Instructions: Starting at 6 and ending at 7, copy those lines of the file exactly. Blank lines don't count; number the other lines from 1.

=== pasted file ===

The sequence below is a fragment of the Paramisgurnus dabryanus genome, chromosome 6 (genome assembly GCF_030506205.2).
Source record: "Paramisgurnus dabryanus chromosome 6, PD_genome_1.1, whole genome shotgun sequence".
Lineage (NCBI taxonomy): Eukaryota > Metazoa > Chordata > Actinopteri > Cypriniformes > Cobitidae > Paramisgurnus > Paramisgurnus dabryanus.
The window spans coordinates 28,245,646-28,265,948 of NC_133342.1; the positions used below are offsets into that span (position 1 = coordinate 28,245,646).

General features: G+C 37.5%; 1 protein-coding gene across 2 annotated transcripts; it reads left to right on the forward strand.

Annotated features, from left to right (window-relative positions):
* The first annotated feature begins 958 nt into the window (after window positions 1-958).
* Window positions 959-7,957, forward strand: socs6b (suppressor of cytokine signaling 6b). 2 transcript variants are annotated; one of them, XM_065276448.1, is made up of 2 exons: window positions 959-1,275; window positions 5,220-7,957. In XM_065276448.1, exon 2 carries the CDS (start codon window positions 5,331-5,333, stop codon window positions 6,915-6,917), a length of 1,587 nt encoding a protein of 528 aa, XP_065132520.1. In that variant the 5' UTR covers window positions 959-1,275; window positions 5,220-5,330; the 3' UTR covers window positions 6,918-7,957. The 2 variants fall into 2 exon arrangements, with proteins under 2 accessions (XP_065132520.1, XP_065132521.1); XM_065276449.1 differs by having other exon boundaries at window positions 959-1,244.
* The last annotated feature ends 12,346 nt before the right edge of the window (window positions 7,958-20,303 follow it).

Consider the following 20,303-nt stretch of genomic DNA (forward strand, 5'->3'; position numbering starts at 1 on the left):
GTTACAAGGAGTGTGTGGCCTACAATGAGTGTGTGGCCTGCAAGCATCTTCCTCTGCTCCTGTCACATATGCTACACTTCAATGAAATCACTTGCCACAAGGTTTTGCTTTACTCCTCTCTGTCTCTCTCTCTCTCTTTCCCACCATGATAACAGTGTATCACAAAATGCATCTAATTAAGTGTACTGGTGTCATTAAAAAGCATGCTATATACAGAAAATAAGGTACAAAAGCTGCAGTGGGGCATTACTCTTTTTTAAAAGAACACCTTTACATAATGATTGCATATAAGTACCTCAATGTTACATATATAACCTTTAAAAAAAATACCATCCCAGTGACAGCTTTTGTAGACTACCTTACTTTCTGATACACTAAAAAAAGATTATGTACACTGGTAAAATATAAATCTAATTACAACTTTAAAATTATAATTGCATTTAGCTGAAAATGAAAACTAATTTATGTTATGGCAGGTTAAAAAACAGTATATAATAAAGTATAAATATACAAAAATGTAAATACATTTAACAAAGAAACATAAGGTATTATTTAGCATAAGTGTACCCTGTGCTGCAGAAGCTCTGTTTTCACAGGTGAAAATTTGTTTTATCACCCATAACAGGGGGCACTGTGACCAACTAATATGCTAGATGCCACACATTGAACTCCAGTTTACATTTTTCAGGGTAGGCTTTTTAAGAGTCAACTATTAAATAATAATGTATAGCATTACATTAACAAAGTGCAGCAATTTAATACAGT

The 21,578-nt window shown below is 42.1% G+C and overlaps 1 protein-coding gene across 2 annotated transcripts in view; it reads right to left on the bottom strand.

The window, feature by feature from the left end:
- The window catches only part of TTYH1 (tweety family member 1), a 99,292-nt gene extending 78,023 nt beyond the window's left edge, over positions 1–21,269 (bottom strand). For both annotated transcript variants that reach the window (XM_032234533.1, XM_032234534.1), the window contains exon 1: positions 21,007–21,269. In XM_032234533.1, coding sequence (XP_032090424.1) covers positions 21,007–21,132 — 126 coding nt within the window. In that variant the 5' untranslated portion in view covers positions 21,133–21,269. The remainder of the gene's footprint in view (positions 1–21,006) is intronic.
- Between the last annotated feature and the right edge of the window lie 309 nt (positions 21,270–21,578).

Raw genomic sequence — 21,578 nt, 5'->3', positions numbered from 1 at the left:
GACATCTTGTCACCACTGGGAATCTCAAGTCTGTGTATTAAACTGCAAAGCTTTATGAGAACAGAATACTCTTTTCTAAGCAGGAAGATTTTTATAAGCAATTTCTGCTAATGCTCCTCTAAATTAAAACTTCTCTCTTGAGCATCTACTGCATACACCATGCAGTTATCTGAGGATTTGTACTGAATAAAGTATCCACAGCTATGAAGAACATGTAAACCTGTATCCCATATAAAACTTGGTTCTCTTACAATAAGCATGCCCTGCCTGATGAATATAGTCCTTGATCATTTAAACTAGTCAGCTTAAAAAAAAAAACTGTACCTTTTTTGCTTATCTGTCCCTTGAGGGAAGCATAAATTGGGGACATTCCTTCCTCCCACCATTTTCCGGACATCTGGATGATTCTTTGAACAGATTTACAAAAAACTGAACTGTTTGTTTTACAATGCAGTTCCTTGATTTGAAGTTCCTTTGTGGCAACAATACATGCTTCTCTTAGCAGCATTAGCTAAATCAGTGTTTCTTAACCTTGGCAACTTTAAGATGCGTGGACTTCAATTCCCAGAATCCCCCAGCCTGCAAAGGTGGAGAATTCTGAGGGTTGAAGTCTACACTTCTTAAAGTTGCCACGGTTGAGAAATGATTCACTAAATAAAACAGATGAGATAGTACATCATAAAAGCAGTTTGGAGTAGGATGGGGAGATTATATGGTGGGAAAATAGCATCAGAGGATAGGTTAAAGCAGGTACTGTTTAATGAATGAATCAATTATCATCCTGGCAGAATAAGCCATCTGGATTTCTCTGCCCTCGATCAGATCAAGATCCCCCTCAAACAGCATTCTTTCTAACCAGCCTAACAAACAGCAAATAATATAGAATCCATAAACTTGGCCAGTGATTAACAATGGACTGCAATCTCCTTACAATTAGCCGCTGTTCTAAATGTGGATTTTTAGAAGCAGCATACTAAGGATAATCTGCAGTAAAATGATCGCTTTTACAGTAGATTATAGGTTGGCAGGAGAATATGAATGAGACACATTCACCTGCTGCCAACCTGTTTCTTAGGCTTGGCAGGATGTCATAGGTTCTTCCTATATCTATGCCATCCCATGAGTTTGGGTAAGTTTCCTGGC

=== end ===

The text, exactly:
Annotated features, from left to right (window-relative positions):
* The first annotated feature begins 958 nt into the window (after window positions 1-958).